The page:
In October 2013, during the Asia Pacific Economic Cooperation (APEC) Summit, Xi Jinping announced the project of a New Silk Road, known as Belt and Road Initiative (BRI). The BRI is an extremely complex project which has implications and objectives at all levels, from the pursuit of economic and commercial gains to the re-negotiation of China’s political-strategic position in the international arena.

The cornerstone of this series of analyses is that the rapidity and enthusiasm with which China has leaped into the project of creating a network of infrastructural corridors, capable of transporting goods more rapidly and cheaply, betrays the existence of a specific economic necessity. Indeed, China appears willing to strengthen connections – diplomatic and political, but first of all economic – with countries not traditionally belonging to its area of influence, in particular countries situated on the European continent. The fact that China is willing to commit to building a colossal network of infrastructures tells a story about its expectation. Following a series of commercial accords (e.g. the 2019 Memorandum with Italy), there will be a greater flow of goods, people, and capitals from and to the countries involved in the BRI.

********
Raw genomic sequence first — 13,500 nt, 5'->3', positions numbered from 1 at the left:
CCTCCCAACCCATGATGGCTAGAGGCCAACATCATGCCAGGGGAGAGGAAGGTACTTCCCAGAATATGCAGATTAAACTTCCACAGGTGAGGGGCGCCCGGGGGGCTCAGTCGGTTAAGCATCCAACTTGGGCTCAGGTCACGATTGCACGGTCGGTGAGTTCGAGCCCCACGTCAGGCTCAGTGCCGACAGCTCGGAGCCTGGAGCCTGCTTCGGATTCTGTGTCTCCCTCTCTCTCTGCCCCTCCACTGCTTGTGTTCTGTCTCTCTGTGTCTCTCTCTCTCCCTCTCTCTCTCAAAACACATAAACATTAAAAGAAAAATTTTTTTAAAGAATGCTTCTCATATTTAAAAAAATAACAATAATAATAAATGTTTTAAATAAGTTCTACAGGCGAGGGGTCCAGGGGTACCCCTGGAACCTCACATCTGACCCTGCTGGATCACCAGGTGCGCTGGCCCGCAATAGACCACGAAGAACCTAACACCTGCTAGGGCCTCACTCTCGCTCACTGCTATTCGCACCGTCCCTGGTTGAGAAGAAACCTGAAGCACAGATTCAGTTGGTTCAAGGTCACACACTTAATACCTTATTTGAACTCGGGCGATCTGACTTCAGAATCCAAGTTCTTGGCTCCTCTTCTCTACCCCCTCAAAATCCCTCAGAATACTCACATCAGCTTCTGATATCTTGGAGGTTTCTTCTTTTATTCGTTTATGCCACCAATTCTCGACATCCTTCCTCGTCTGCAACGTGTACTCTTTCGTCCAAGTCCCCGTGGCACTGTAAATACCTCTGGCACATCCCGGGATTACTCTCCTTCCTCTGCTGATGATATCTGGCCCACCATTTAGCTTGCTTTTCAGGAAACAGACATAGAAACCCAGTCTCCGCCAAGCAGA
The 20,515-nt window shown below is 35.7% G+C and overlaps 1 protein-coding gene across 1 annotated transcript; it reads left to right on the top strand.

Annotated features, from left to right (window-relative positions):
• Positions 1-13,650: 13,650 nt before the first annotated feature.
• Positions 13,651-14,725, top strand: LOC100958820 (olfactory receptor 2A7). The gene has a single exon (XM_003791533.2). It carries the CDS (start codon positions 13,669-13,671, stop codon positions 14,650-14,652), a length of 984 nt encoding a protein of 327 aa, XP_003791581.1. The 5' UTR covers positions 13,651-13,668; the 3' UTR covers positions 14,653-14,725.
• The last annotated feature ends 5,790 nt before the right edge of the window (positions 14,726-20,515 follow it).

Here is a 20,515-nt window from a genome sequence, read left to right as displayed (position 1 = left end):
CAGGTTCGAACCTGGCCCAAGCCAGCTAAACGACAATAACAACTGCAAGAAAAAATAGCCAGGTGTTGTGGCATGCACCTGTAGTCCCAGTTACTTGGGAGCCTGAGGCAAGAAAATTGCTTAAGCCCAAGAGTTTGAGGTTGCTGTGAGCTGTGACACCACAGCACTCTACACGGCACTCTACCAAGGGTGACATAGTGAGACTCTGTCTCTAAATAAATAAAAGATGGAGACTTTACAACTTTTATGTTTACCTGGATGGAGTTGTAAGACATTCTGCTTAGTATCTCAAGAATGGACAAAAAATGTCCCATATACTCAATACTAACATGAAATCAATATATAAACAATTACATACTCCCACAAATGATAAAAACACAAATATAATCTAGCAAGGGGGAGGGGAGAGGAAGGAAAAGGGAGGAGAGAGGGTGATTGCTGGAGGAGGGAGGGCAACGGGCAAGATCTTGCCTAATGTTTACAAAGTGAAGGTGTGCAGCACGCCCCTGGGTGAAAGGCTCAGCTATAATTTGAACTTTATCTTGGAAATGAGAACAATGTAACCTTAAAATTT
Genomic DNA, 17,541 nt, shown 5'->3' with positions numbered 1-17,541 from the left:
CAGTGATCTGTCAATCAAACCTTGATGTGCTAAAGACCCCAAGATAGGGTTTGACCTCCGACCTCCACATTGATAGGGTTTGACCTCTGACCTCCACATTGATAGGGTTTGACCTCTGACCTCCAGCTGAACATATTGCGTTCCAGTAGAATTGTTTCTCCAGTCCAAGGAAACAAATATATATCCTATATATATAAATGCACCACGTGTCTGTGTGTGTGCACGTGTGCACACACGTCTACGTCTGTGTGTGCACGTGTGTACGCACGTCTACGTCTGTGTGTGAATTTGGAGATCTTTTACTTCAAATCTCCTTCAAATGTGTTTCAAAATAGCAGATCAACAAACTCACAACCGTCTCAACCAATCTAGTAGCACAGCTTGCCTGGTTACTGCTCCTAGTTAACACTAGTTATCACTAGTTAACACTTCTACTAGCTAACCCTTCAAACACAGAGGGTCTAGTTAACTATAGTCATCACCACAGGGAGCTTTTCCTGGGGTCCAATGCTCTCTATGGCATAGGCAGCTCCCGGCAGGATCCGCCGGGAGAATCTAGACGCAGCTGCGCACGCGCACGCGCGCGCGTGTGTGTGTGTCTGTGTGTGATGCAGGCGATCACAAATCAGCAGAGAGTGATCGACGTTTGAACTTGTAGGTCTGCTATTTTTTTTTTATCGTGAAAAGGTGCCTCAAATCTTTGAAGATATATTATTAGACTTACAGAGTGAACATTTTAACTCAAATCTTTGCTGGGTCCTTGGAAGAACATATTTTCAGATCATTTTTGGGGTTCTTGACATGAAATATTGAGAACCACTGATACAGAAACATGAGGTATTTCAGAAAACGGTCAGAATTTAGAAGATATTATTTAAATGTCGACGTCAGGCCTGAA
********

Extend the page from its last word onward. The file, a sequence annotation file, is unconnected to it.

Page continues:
However, this project is not happening in the void, but it’s integrated into a broader geopolitical scenario that must be analyzed, so as to point out the shifts in international relations that the BRI might cause.

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